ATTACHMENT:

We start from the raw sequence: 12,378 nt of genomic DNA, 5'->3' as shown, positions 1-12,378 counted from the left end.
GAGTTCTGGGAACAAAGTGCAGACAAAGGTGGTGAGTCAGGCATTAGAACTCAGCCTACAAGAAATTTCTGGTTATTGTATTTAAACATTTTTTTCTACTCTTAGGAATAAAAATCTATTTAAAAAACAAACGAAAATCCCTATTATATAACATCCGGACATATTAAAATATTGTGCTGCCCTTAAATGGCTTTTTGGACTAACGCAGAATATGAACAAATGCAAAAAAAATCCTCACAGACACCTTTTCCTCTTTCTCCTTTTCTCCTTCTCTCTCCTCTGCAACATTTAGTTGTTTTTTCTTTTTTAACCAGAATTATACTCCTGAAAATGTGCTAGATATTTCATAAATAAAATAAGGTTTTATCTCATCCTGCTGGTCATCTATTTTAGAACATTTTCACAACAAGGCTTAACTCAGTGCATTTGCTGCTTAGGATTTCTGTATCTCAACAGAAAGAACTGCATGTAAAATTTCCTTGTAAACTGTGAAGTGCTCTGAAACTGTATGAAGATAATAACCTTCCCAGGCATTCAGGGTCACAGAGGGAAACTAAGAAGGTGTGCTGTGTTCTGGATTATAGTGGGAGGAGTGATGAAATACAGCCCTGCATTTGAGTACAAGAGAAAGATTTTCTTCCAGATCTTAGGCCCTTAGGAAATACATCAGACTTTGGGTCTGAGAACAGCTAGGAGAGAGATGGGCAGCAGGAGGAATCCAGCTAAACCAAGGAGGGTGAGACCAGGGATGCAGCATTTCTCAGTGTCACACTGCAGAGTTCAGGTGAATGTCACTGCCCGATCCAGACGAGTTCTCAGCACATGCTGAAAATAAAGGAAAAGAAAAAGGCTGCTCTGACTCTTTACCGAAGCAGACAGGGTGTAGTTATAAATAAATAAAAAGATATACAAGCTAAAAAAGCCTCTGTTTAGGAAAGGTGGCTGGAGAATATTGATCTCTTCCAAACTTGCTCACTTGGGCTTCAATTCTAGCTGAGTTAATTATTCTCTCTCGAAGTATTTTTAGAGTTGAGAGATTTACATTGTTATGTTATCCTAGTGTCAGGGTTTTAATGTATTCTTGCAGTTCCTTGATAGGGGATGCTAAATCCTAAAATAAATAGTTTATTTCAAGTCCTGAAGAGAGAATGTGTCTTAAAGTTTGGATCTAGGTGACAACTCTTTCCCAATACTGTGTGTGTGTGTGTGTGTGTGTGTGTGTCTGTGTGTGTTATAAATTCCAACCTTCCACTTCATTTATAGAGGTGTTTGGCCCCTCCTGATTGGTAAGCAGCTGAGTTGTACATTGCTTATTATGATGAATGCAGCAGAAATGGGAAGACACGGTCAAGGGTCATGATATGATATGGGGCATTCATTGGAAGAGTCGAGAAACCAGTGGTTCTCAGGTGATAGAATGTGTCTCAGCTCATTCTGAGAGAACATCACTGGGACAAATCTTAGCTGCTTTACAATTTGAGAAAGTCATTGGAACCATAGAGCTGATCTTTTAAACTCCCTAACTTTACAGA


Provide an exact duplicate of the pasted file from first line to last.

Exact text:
We start from the raw sequence: 12,378 nt of genomic DNA, 5'->3' as shown, positions 1-12,378 counted from the left end.
GAGTTCTGGGAACAAAGTGCAGACAAAGGTGGTGAGTCAGGCATTAGAACTCAGCCTACAAGAAATTTCTGGTTATTGTATTTAAACATTTTTTTCTACTCTTAGGAATAAAAATCTATTTAAAAAACAAACGAAAATCCCTATTATATAACATCCGGACATATTAAAATATTGTGCTGCCCTTAAATGGCTTTTTGGACTAACGCAGAATATGAACAAATGCAAAAAAAATCCTCACAGACACCTTTTCCTCTTTCTCCTTTTCTCCTTCTCTCTCCTCTGCAACATTTAGTTGTTTTTTCTTTTTTAACCAGAATTATACTCCTGAAAATGTGCTAGATATTTCATAAATAAAATAAGGTTTTATCTCATCCTGCTGGTCATCTATTTTAGAACATTTTCACAACAAGGCTTAACTCAGTGCATTTGCTGCTTAGGATTTCTGTATCTCAACAGAAAGAACTGCATGTAAAATTTCCTTGTAAACTGTGAAGTGCTCTGAAACTGTATGAAGATAATAACCTTCCCAGGCATTCAGGGTCACAGAGGGAAACTAAGAAGGTGTGCTGTGTTCTGGATTATAGTGGGAGGAGTGATGAAATACAGCCCTGCATTTGAGTACAAGAGAAAGATTTTCTTCCAGATCTTAGGCCCTTAGGAAATACATCAGACTTTGGGTCTGAGAACAGCTAGGAGAGAGATGGGCAGCAGGAGGAATCCAGCTAAACCAAGGAGGGTGAGACCAGGGATGCAGCATTTCTCAGTGTCACACTGCAGAGTTCAGGTGAATGTCACTGCCCGATCCAGACGAGTTCTCAGCACATGCTGAAAATAAAGGAAAAGAAAAAGGCTGCTCTGACTCTTTACCGAAGCAGACAGGGTGTAGTTATAAATAAATAAAAAGATATACAAGCTAAAAAAGCCTCTGTTTAGGAAAGGTGGCTGGAGAATATTGATCTCTTCCAAACTTGCTCACTTGGGCTTCAATTCTAGCTGAGTTAATTATTCTCTCTCGAAGTATTTTTAGAGTTGAGAGATTTACATTGTTATGTTATCCTAGTGTCAGGGTTTTAATGTATTCTTGCAGTTCCTTGATAGGGGATGCTAAATCCTAAAATAAATAGTTTATTTCAAGTCCTGAAGAGAGAATGTGTCTTAAAGTTTGGATCTAGGTGACAACTCTTTCCCAATACTGTGTGTGTGTGTGTGTGTGTGTGTGTGTCTGTGTGTGTTATAAATTCCAACCTTCCACTTCATTTATAGAGGTGTTTGGCCCCTCCTGATTGGTAAGCAGCTGAGTTGTACATTGCTTATTATGATGAATGCAGCAGAAATGGGAAGACACGGTCAAGGGTCATGATATGATATGGGGCATTCATTGGAAGAGTCGAGAAACCAGTGGTTCTCAGGTGATAGAATGTGTCTCAGCTCATTCTGAGAGAACATCACTGGGACAAATCTTAGCTGCTTTACAATTTGAGAAAGTCATTGGAACCATAGAGCTGATCTTTTAAACTCCCTAACTTTACAGA